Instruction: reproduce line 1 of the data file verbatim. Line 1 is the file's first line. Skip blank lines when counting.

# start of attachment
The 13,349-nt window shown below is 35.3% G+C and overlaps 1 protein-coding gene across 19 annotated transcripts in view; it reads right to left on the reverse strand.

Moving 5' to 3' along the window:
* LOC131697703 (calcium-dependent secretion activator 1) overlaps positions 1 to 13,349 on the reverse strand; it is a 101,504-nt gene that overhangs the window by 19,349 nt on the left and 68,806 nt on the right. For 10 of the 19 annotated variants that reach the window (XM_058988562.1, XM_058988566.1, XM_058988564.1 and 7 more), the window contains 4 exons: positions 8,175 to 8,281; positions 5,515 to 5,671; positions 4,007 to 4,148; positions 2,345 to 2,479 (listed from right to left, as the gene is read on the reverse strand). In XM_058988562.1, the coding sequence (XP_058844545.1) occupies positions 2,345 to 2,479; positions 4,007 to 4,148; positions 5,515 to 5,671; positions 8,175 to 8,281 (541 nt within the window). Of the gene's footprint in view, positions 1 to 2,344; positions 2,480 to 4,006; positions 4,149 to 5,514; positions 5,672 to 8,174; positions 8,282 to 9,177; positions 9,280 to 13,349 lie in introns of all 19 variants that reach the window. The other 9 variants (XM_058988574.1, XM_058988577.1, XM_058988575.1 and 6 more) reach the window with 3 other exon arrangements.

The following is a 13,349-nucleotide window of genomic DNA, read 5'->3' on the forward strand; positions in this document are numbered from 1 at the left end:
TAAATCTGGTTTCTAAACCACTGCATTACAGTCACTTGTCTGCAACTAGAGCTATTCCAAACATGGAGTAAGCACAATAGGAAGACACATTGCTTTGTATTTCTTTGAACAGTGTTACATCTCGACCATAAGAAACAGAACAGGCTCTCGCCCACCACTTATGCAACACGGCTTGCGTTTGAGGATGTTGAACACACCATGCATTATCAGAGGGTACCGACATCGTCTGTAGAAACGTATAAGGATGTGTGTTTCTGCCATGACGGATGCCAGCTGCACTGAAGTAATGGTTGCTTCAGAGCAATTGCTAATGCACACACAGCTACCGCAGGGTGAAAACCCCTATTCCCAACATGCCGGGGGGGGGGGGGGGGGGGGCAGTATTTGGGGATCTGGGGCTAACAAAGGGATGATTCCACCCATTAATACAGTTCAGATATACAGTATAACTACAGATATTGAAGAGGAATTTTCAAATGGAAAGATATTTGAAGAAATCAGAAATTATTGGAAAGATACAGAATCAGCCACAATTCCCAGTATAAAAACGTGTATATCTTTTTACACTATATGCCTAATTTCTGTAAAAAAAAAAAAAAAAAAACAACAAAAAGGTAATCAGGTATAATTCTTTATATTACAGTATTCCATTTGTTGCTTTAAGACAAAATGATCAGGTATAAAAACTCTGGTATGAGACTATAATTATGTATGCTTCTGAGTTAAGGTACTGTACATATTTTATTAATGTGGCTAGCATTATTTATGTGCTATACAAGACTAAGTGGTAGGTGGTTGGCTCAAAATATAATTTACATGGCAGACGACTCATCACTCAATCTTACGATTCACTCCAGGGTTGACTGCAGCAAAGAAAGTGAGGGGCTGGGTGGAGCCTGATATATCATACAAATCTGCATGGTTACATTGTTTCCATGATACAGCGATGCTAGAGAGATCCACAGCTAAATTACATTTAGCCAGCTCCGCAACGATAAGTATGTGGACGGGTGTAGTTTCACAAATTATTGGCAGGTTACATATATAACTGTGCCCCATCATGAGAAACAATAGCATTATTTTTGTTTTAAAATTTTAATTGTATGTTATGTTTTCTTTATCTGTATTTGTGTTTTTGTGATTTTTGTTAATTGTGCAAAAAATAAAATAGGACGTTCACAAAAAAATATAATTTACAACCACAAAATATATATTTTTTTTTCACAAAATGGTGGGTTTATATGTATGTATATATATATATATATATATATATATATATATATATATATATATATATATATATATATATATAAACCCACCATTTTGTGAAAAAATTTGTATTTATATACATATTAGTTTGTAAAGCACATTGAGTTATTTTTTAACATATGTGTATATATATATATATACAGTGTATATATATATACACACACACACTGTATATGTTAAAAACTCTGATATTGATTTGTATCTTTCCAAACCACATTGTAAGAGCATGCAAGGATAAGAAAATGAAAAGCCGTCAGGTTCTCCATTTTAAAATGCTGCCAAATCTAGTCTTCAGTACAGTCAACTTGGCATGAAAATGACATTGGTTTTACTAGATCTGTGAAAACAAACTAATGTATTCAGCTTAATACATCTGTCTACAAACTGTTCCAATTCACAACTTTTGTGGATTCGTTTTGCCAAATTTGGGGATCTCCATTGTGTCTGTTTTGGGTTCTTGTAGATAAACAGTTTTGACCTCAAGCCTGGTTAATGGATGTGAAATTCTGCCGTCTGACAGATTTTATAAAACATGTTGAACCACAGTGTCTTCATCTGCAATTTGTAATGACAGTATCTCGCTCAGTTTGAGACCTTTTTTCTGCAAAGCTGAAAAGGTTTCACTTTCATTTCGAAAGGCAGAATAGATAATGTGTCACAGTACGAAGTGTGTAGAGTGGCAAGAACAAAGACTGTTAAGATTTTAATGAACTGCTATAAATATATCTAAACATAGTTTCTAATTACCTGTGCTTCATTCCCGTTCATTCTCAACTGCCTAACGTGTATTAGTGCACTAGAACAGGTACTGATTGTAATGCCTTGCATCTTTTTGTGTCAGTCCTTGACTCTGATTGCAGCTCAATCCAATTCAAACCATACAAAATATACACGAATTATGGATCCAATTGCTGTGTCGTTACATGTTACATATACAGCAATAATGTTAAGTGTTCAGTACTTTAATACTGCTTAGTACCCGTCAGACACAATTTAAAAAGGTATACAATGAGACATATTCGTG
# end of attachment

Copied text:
The 13,349-nt window shown below is 35.3% G+C and overlaps 1 protein-coding gene across 19 annotated transcripts in view; it reads right to left on the reverse strand.